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Astron. Astrophys. 363, 675-691 (2000)

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3. The puzzle of the mixing-length parameter

The calibration of a solar model provides the value of the solar mixing-length parameter [FORMULA] which in turn is currently used to model other stars with the same input physics. The value of [FORMULA] changed in time because of successive updates of the input physics, in particular the low-temperatures opacities and model atmospheres. Apart from the difficulty of evaluating [FORMULA], the question arises whether stars of different masses, initial chemical composition and evolutionary status can be modeled with a unique [FORMULA]. Because models are also used to calculate isochrones, it is important to try to clarify the situation: if [FORMULA] is proved to vary significantly with mass, metallicity and with evolution, the isochrones might have quite different shapes which could modify the age estimates. On the other hand, models of various masses, all computed with [FORMULA], can reproduce quite well the slope of the main-sequence of the Hyades cluster (Perryman et al. 1998) and of field stars (Lebreton et al. 1999) observed by Hipparcos, indicating that [FORMULA] does not vary much for masses close to the solar mass.

For binaries with well-known properties as [FORMULA] Cen, the question of the universality of the mixing-length parameter has been examined many times. Table 1 shows that among the attempts of calibrating [FORMULA] Cen A & B in luminosities and radii using models based on the MLTBV, two yield values of [FORMULA] different for each component and different from [FORMULA] (Lydon et al. 1993; Pourbaix et al. 1999) while other calibrations suggest similar values for the two stars (Edmonds et al. 1992; Fernandes & Neuforge 1995). Also, Fernandes et al. (1998) calibrated three other binary systems and the Sun with the same input physics and concluded that [FORMULA] is almost constant for [FORMULA] in the range [FORMULA] dex and masses in the range [FORMULA] while Morel et al. (2000b) found a small difference of [FORMULA] ([FORMULA]) in the two components of the [FORMULA] Peg system.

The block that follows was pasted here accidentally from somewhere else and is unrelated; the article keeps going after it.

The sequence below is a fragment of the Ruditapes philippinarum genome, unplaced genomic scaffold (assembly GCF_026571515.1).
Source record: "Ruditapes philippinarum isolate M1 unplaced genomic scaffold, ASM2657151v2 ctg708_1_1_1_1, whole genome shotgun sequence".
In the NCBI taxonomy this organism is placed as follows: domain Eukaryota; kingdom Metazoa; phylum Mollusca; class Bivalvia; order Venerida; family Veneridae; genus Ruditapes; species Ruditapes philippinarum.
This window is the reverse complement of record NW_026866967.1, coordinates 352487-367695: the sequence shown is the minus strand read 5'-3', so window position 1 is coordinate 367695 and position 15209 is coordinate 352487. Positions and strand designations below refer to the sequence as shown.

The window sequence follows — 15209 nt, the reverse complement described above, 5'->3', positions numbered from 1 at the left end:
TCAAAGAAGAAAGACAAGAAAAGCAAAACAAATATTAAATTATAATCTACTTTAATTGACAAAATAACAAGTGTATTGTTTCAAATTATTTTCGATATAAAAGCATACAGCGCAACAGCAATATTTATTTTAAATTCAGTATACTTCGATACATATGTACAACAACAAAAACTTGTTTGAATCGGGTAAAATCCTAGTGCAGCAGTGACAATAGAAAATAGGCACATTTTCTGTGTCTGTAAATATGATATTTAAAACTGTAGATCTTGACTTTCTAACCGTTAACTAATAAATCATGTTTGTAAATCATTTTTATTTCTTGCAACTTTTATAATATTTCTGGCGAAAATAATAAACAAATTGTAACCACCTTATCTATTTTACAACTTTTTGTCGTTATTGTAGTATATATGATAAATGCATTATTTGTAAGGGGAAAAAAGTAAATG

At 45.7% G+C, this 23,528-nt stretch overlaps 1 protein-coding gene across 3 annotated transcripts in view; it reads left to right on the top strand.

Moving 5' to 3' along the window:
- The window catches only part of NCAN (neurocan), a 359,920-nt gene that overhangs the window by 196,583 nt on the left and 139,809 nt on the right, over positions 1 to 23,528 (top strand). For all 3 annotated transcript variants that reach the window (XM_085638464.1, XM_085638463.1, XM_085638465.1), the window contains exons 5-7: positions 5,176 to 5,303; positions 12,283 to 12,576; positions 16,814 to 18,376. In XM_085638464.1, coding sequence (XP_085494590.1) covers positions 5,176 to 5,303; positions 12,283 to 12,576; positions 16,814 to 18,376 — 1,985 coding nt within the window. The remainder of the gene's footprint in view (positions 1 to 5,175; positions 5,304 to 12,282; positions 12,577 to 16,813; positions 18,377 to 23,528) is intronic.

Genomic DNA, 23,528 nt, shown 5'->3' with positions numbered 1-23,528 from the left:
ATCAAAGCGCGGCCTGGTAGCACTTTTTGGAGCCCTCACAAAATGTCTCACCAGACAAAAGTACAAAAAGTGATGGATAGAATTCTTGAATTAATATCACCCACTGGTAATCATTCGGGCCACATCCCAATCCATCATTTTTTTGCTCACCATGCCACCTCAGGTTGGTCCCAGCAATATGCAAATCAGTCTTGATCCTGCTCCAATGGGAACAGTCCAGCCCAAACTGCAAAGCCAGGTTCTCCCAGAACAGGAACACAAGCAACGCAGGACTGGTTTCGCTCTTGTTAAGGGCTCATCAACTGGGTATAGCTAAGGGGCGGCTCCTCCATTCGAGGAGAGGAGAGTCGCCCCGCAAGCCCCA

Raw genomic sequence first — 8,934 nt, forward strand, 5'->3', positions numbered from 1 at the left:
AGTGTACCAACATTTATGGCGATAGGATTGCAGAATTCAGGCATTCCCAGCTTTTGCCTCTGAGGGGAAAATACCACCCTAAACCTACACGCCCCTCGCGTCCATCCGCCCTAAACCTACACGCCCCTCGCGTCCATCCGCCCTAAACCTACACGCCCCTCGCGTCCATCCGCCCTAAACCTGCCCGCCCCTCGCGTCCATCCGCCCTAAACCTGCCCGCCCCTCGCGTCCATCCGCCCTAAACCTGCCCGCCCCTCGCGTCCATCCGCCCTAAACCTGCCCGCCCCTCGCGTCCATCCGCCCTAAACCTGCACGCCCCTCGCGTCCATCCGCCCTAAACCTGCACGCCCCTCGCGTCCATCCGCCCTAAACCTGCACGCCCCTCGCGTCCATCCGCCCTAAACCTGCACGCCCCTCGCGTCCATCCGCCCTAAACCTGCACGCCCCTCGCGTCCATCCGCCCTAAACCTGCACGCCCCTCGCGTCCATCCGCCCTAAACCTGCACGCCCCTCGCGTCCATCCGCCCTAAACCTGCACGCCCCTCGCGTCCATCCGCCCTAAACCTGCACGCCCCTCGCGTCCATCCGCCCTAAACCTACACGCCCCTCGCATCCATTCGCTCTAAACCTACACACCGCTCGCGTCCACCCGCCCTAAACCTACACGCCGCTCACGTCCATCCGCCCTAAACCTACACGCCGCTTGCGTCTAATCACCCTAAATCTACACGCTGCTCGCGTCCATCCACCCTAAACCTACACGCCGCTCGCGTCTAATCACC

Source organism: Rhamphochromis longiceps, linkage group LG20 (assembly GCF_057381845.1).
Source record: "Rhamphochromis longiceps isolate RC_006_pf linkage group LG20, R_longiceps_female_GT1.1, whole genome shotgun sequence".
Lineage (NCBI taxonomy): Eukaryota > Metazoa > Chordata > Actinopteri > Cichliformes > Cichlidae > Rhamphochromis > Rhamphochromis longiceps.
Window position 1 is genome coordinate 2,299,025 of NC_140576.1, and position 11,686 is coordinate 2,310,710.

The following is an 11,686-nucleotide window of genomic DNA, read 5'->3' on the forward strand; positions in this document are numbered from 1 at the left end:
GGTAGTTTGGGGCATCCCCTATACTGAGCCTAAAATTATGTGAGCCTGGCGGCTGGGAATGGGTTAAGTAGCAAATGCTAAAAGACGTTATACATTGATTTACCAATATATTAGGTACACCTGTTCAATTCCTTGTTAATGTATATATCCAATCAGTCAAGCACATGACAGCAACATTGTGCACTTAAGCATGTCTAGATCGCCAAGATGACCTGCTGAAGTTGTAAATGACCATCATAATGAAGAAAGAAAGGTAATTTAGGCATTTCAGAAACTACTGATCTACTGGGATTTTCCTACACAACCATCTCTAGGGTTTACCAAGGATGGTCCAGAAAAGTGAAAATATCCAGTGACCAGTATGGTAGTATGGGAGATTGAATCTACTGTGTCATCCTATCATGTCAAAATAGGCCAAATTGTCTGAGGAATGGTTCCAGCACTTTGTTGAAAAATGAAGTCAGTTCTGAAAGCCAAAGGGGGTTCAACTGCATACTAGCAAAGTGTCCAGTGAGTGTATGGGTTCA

As pointed out by many authors (e.g. Lydon et al. 1993; Andersen 1991) accurate masses and effective temperatures are required to draw firm conclusions on whether the MLTBV parameters are different or not. This is also illustrated by the large error bars on [FORMULA] ([FORMULA]) quoted by Pourbaix et al. (1999) which include all possible observable sources of errors including the errors in the masses. For a detailed estimate of the error budget see e.g. Guenther & Demarque (2000).

Some 2-D and 3-D numerical simulations of convection have been performed and translated into effective mixing length parameter (Abbett et al. 1997; Ludwig et al. 1999; Freytag et al. 1999). They suggest that, for stars with effective temperature, gravity and metallicity close to solar the mixing-length parameter remains almost constant. Similar results are obtained by Lydon et al. (1993) who compared models of [FORMULA] Cen A & B based on the results of numerical simulations of convection and found that a single value of [FORMULA] may be applicable to main sequence solar type stars. In the MLTCM convection theory, Canuto & Mazitelli (1991 , 1992) used two modern theories of turbulence to establish a formula for the turbulent convective flux which replaces the MLTBV expression (because the full spectrum of convective eddies is taken into account, the convective efficiency is magnified by about one order of magnitude). The MLTCM theory also makes use of a mixing length which is equal, either to the distance towards the outermost limit of the convection zone, or to the fraction ([FORMULA]) of the pressure scale height. The solar calibration with the MLTCM treatment yields an [FORMULA] value of the order of unity. It is to be noted that for the Sun, models calibrated with MLTCM have frequencies which are closer to the observations than those calibrated with MLTBV (Christensen-Dalsgaard et al. 1996).

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© European Southern Observatory (ESO) 2000

Online publication: December 11, 2000
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